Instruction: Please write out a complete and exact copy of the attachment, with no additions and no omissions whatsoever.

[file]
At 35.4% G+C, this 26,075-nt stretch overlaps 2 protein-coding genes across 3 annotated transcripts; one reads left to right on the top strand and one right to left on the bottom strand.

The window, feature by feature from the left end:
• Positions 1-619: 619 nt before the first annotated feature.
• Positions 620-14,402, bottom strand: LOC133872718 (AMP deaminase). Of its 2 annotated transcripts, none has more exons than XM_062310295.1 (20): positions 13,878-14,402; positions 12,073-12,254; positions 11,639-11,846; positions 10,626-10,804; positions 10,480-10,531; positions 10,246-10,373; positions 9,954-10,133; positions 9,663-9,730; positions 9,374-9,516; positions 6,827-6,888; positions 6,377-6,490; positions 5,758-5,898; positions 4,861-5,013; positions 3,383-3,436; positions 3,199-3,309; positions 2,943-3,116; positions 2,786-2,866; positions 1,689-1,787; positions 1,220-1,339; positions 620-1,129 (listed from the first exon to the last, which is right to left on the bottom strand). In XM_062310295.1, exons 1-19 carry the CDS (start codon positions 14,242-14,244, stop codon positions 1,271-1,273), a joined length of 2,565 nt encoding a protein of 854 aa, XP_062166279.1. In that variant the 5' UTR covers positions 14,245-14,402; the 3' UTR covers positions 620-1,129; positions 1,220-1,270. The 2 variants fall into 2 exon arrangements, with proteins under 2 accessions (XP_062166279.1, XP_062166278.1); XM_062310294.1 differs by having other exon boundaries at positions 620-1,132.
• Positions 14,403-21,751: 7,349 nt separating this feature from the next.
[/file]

At 35.4% G+C, this 26,075-nt stretch overlaps 2 protein-coding genes across 3 annotated transcripts; one reads left to right on the top strand and one right to left on the bottom strand.

The window, feature by feature from the left end:
• Positions 1-619: 619 nt before the first annotated feature.
• Positions 620-14,402, bottom strand: LOC133872718 (AMP deaminase). Of its 2 annotated transcripts, none has more exons than XM_062310295.1 (20): positions 13,878-14,402; positions 12,073-12,254; positions 11,639-11,846; positions 10,626-10,804; positions 10,480-10,531; positions 10,246-10,373; positions 9,954-10,133; positions 9,663-9,730; positions 9,374-9,516; positions 6,827-6,888; positions 6,377-6,490; positions 5,758-5,898; positions 4,861-5,013; positions 3,383-3,436; positions 3,199-3,309; positions 2,943-3,116; positions 2,786-2,866; positions 1,689-1,787; positions 1,220-1,339; positions 620-1,129 (listed from the first exon to the last, which is right to left on the bottom strand). In XM_062310295.1, exons 1-19 carry the CDS (start codon positions 14,242-14,244, stop codon positions 1,271-1,273), a joined length of 2,565 nt encoding a protein of 854 aa, XP_062166279.1. In that variant the 5' UTR covers positions 14,245-14,402; the 3' UTR covers positions 620-1,129; positions 1,220-1,270. The 2 variants fall into 2 exon arrangements, with proteins under 2 accessions (XP_062166279.1, XP_062166278.1); XM_062310294.1 differs by having other exon boundaries at positions 620-1,132.
• Positions 14,403-21,751: 7,349 nt separating this feature from the next.